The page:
Fredrik Carlström is the Chief Executive Officer and Executive Creative Director of Great Works America, a full-service digital marketing and communications agency that represents a diverse range of clients including Absolut Spirits Company, H&M and Nokia. In his dual roles, Carlström, a veteran marketing executive and acclaimed film producer, utilizes his deep and broad experience in both marketing and entertainment to spearhead Great Works America"s mission to create innovative and cutting-edge campaigns that engage consumers and encourage them to interact with leading brands.
Carlström joined Great Works America in February 2007 when the company opened in New York and signed an exclusive partnership with Carlström"s Third Factory, a film production company — the first deal of its kind between an advertising agency and a film production company. This partnership marked the transformation of Great Works America into a marketing agency that bridges the worlds of advertising, art, media and entertainment.
Question: How are the Internet and technology changing advertising?
Fredrik Carlstrom: Well, I think it changes it in the way that I said a little bit earlier, with the old model being the “hit” model, where you had to have a hit. You had to have a big TV series, you had to have a big publication, you have to sell lots and lots and lots of copies, so that you can make it back from advertising. So I think the buzzword is the disintermediation, i.e. the disappearance of middle hands, where I don’t necessarily have to go through all these sort of mediaries, and I can go straight to the writer’s blog, and I can do straight to the source. And they wouldn’t come and advertise unless you had millions of clicks every day. And they’d be worried about putting that guy on because he’s a Christia-- you know, he’s this, or that guy is gay, and that doesn’t work with our brand, or whatever. And here you can do this, and you don’t need to kind of achieve the same amount of clicks in this kind of-- so I think technology has done that. We’ve gone from, you know, I think we’ve gone from the day of sort of mass communication, where it’s one box that’s the mass, and you kind of buy an ad on one of the networks, and you reach almost everybody, to lots of little boxes. And you guys will-- or we in our campaigns will reach people who’re interested in advertising, or technology, or you know, you said there was a string physicist here earlier. Most people don’t know what that is. But there are people who do, and they live all over the world, all over America, and they can go on your site and listen to what this guy has to say. And so you can be, as a brand, you have very little excuses not to be honest, to be-- edgy, I suppose is a used-up word-- but you can talk to your group in a much more direct way. You don’t have to be everything for everyone.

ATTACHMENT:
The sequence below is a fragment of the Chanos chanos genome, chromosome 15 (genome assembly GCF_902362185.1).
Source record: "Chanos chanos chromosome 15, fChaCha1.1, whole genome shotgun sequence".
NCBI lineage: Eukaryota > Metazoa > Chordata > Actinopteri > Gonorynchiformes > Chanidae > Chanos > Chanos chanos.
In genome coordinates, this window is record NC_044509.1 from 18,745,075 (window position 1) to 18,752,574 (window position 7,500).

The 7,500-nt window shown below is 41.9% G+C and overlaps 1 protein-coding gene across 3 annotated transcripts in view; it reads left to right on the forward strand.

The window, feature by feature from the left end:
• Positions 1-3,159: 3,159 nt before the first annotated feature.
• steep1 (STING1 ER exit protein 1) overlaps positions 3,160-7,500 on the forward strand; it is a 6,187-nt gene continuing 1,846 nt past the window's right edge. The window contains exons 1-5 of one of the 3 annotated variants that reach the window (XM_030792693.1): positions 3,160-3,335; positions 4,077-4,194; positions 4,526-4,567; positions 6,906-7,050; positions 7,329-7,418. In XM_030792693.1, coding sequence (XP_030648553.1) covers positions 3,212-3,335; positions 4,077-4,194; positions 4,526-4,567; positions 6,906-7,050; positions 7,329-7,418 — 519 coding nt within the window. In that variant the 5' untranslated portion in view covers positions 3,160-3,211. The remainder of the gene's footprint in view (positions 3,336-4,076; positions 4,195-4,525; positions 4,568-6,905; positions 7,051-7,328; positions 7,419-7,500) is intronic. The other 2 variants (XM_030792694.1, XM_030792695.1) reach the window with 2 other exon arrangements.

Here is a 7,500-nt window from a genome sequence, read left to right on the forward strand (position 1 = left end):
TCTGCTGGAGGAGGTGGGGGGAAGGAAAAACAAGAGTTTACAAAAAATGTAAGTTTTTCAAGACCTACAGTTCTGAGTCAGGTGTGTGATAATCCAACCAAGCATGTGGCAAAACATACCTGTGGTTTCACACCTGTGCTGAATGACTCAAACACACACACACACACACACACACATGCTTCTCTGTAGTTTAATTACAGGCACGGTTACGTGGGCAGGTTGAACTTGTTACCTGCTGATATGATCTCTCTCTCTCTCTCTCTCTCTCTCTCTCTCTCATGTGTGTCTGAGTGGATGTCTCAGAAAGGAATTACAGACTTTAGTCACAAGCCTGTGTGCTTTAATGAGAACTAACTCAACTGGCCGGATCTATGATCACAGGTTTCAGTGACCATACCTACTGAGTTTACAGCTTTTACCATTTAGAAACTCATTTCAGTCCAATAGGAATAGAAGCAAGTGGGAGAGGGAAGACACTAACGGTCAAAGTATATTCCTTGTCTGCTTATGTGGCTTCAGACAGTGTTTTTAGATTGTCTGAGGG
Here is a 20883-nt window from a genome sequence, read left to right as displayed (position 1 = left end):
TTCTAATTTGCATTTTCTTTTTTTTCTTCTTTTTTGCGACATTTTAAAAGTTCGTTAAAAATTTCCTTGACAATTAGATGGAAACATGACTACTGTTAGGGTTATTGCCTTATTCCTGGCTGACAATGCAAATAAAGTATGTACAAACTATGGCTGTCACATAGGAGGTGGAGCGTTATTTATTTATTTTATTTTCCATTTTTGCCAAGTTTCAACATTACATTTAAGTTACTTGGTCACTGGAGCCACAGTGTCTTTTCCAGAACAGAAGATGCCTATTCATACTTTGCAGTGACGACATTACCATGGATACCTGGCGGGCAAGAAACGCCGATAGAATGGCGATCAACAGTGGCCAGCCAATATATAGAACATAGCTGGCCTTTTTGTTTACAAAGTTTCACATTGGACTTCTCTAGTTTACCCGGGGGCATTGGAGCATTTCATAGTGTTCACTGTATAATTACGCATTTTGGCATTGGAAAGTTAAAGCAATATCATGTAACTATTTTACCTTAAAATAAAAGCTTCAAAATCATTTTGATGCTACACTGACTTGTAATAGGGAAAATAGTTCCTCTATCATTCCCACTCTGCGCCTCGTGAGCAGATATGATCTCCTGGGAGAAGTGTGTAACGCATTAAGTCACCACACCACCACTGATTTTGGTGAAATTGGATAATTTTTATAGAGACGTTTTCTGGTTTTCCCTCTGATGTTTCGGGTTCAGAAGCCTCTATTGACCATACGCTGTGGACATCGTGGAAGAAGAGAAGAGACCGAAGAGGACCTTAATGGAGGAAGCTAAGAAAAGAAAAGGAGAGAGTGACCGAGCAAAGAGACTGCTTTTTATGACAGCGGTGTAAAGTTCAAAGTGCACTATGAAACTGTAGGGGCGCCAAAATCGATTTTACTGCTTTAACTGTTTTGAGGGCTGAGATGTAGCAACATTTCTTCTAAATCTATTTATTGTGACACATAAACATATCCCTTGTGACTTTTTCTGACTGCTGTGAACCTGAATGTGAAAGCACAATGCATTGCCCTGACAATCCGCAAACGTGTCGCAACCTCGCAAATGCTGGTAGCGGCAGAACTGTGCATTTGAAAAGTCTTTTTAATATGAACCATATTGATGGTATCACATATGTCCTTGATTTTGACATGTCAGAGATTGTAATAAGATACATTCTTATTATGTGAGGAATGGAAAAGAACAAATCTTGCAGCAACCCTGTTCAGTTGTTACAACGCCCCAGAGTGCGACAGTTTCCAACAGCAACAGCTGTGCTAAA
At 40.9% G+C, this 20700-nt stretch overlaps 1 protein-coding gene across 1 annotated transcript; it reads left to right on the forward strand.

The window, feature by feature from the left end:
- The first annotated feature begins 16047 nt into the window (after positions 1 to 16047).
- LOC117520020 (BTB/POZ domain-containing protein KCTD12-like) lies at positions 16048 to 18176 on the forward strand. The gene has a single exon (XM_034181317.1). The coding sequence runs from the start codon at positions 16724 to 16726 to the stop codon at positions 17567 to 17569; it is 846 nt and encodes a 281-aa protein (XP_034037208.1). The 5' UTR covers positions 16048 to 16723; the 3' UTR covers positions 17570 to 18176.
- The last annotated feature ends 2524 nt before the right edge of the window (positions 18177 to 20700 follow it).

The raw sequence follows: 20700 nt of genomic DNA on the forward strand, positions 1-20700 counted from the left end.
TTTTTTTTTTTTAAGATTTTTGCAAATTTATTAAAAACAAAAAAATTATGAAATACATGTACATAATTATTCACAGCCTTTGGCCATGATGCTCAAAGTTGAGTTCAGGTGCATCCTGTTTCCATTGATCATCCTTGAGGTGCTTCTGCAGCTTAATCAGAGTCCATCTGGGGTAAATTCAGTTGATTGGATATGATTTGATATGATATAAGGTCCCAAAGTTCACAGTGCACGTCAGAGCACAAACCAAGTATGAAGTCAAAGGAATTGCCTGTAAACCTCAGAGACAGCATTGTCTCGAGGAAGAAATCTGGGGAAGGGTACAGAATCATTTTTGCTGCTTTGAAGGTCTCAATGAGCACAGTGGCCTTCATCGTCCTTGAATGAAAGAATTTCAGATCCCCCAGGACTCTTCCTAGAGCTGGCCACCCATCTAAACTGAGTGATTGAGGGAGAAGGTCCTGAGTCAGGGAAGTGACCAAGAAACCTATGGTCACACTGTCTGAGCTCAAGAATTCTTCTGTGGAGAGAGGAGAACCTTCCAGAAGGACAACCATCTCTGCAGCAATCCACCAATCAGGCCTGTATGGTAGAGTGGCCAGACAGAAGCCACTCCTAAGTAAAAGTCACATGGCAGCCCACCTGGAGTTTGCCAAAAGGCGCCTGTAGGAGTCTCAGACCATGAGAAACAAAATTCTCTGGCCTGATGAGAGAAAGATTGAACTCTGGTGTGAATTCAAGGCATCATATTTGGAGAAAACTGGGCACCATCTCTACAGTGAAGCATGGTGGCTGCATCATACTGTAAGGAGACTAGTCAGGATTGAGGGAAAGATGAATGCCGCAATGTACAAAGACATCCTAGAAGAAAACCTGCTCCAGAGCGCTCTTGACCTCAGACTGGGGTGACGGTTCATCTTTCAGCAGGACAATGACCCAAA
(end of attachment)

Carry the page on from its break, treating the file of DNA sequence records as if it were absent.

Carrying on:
Question: How important is transparency today?
Fredrik Carlstrom: Acquiring a new client, or a new customer is very expensive. And I think we all feel this. You know, you call your-- you talk to your friend, and you’re pissed off about your cell phone company, or whatever, and they say, “Well, I have this,” and you say, “Well, I had that before, and I swear...,” it’s kind of like people just move around. And it’s kind of-- you’re just a little bit stuck. So-- but I think people need-- I think companies need to start being integrated. And what I mean by that is consumers don’t care. You know, you sit in meetings and you go, “Well, we’re making an ad for you guys to do X, but when I call your customer service, they’re rude, incompetent idiots. And so you might want to change that before we start advertising people to call this number.” And then the guy says, “Well, I’m in marketing. You know, the customer service people, they’re a different department.” And you go, “Well, as a consumer, I don’t give a crap how you guys are organized. It’s, you’re one company.” And marketing, product design, customer service, PR, it’s all the same. And I think that companies need to start thinking like that. They need to start, you know, I wonder how many CEOs of companies actually call their own companies with a problem. I mean, if you’re the head of almost any big company, and you have to deal with your own company, you’d shoot yourself.
Recorded on: 6/12/08